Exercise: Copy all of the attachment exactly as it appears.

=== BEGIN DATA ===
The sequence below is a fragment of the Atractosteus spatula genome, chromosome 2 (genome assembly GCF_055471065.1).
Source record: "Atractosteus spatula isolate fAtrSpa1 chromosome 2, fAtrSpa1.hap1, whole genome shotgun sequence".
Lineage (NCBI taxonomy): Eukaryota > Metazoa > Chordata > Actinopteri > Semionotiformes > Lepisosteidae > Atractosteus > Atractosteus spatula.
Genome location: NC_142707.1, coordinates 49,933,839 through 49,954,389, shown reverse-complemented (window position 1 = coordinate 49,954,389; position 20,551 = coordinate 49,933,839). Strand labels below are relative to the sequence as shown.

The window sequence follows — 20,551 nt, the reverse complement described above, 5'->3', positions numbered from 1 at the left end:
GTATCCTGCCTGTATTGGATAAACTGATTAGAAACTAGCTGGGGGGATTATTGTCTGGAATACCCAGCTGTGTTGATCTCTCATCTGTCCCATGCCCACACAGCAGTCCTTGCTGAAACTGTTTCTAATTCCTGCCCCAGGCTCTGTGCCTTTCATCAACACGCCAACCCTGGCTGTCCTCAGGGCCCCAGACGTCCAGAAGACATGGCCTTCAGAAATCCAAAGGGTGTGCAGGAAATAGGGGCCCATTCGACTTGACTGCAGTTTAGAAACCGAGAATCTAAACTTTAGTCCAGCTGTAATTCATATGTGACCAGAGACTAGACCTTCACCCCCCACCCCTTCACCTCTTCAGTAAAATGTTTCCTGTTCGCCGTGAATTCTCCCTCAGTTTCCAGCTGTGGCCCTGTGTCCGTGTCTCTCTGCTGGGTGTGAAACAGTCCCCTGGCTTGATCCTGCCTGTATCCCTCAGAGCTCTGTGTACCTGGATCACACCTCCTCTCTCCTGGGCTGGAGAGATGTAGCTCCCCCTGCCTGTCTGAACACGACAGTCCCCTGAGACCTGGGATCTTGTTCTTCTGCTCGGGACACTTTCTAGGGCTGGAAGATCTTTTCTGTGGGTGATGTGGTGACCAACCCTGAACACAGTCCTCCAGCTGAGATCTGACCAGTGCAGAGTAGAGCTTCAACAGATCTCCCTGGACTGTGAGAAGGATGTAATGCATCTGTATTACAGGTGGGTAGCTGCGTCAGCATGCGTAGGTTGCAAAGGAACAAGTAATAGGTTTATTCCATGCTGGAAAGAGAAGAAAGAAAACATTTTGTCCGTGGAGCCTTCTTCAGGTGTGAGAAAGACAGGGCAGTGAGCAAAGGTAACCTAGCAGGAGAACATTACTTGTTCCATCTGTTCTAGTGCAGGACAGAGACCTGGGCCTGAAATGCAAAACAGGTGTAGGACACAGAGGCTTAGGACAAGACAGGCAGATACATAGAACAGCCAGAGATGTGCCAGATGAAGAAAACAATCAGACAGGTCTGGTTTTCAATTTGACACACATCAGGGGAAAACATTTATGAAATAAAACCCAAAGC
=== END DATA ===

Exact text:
The sequence below is a fragment of the Atractosteus spatula genome, chromosome 2 (genome assembly GCF_055471065.1).
Source record: "Atractosteus spatula isolate fAtrSpa1 chromosome 2, fAtrSpa1.hap1, whole genome shotgun sequence".
Lineage (NCBI taxonomy): Eukaryota > Metazoa > Chordata > Actinopteri > Semionotiformes > Lepisosteidae > Atractosteus > Atractosteus spatula.
Genome location: NC_142707.1, coordinates 49,933,839 through 49,954,389, shown reverse-complemented (window position 1 = coordinate 49,954,389; position 20,551 = coordinate 49,933,839). Strand labels below are relative to the sequence as shown.

The window sequence follows — 20,551 nt, the reverse complement described above, 5'->3', positions numbered from 1 at the left end:
GTATCCTGCCTGTATTGGATAAACTGATTAGAAACTAGCTGGGGGGATTATTGTCTGGAATACCCAGCTGTGTTGATCTCTCATCTGTCCCATGCCCACACAGCAGTCCTTGCTGAAACTGTTTCTAATTCCTGCCCCAGGCTCTGTGCCTTTCATCAACACGCCAACCCTGGCTGTCCTCAGGGCCCCAGACGTCCAGAAGACATGGCCTTCAGAAATCCAAAGGGTGTGCAGGAAATAGGGGCCCATTCGACTTGACTGCAGTTTAGAAACCGAGAATCTAAACTTTAGTCCAGCTGTAATTCATATGTGACCAGAGACTAGACCTTCACCCCCCACCCCTTCACCTCTTCAGTAAAATGTTTCCTGTTCGCCGTGAATTCTCCCTCAGTTTCCAGCTGTGGCCCTGTGTCCGTGTCTCTCTGCTGGGTGTGAAACAGTCCCCTGGCTTGATCCTGCCTGTATCCCTCAGAGCTCTGTGTACCTGGATCACACCTCCTCTCTCCTGGGCTGGAGAGATGTAGCTCCCCCTGCCTGTCTGAACACGACAGTCCCCTGAGACCTGGGATCTTGTTCTTCTGCTCGGGACACTTTCTAGGGCTGGAAGATCTTTTCTGTGGGTGATGTGGTGACCAACCCTGAACACAGTCCTCCAGCTGAGATCTGACCAGTGCAGAGTAGAGCTTCAACAGATCTCCCTGGACTGTGAGAAGGATGTAATGCATCTGTATTACAGGTGGGTAGCTGCGTCAGCATGCGTAGGTTGCAAAGGAACAAGTAATAGGTTTATTCCATGCTGGAAAGAGAAGAAAGAAAACATTTTGTCCGTGGAGCCTTCTTCAGGTGTGAGAAAGACAGGGCAGTGAGCAAAGGTAACCTAGCAGGAGAACATTACTTGTTCCATCTGTTCTAGTGCAGGACAGAGACCTGGGCCTGAAATGCAAAACAGGTGTAGGACACAGAGGCTTAGGACAAGACAGGCAGATACATAGAACAGCCAGAGATGTGCCAGATGAAGAAAACAATCAGACAGGTCTGGTTTTCAATTTGACACACATCAGGGGAAAACATTTATGAAATAAAACCCAAAGC